Developer: Beautiful Game Studio Publisher: Eidos Interactive Platform: Windows, Mac OS X Release Date: 2nd November 2007 (EU) PEGI: 3+ Championship Manager 2008 is, as the name would suggest, a football management simulator and is amazing. Every football fan wants his/her club to buy a certain player or feels aggrieved when they sell a star. Management simulators allow you the freedom to be in control and pretend to be the next Sir Alex Ferguson or Arsene Wenger. This is a piece to explain why I love this old game so much (this will be slightly bias).
I have been playing the Championship Manager series since what seems like the dawn of time. In CM’01/02 I would always play as Bayern Munich, then in CM2008 I’d collect young stars like Jeffrey Bruma and Paris Cowan-Hall. I’ve not played every iteration of the game but I’ve spent a good amount of time in the ones I have. The 2008 version for me, is as perfect as football management sims can get, I’m definitely not saying it is perfect and has no faults as every piece of digital entertainment has some floors, but CM2008 has so many pros that out way it’s few cons.(in my opinion) I’m not going to get into a debate about SI Games and Beautiful Game Studio (Championship Manager vs Football Manager) as that not the point of this article.
The first reason this game is good is anyone can play it!. Referring to game requirements for PC’s, as the game is three years old now and with the ridiculous pace of the computing world any computer bought today or in the last 2 years will definitely be more than capable of running the game along with many other computers from years previous. with that bonus reason thrown in I’ll proceed to tell the real reasons this PC game is such a favourite of mine. Championship manager 2008 offers all the features you would expect of a game of it’s type. You can buy and sell/fire staff and players, scout for talent, set team tactics and set training schedules to name some.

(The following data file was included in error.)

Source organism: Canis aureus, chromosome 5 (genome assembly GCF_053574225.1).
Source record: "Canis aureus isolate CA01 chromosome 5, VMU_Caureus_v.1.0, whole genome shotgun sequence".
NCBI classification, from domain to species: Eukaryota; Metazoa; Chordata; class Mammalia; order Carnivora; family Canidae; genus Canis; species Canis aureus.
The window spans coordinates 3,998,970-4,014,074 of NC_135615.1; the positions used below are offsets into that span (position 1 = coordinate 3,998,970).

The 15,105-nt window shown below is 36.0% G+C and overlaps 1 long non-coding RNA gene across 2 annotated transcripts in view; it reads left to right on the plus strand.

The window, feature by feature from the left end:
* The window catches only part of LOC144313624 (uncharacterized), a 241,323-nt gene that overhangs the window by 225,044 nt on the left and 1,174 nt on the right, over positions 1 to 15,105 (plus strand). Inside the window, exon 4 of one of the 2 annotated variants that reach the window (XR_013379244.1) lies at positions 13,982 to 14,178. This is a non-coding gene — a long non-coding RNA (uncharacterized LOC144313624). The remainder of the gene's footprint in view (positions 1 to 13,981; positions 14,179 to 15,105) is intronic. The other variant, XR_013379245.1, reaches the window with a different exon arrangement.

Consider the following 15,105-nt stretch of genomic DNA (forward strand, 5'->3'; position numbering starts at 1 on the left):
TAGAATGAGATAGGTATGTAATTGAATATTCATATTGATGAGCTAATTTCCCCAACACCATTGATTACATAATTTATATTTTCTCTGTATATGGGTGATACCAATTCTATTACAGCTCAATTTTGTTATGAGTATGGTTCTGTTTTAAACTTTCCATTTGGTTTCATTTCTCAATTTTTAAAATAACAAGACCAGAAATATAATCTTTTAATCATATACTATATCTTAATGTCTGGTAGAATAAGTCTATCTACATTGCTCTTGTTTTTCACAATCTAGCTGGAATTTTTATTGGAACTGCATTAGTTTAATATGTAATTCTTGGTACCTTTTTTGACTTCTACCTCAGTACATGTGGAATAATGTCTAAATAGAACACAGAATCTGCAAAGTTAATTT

Champ Man 08 has a top and bottom menu system refined from the one seen in the 2007 version. You have seven icons along the bottom at all times; Manager Menu, Competition Menu, Clubs and Nation Menu, Screen History, New Mail, Prozone and the Options Menu. The top menu options change for the appropriate situation. For example you have different items in the top menu bar during a game compared to when you are viewing your squad from the home screen. Each of the seven menu options that run along the bottom reveals numerous related options once clicked. I think this system works really well, everything you need is stored here and you know exactly where to go to find it. It is small and compact so it doesn’t take up much of the game screen and flows well across the news ticker to the date and ‘go’ button the other side. First time players might need an hour or so to get used to the icons as the names only appear as a piece of roll over text, but I’d rather take the time to learn them instead of having a large wordy menu system. The surround for the menu is grey then the colour of your chosen team forms the main heading at the top of the screen, then when not in a match a random football related image becomes your background. The team selection screen is nicely laid out with players listed in two columns down the screen with small rounded edge rectangles to one side (to place position marker in) and positions listed to the right. It is easy to see all your players, what positions you have them in and their recommended positions, It doesn’t feel like your looking at a database table which I find annoying with newer management games. 2008 is the last CM game to use its old match engine with little poles for men, this is the way it was done before 3D match engines came in 2009 with Football Manager. The pitches look good, some have more wear than others but graphics wasn’t something these games where about.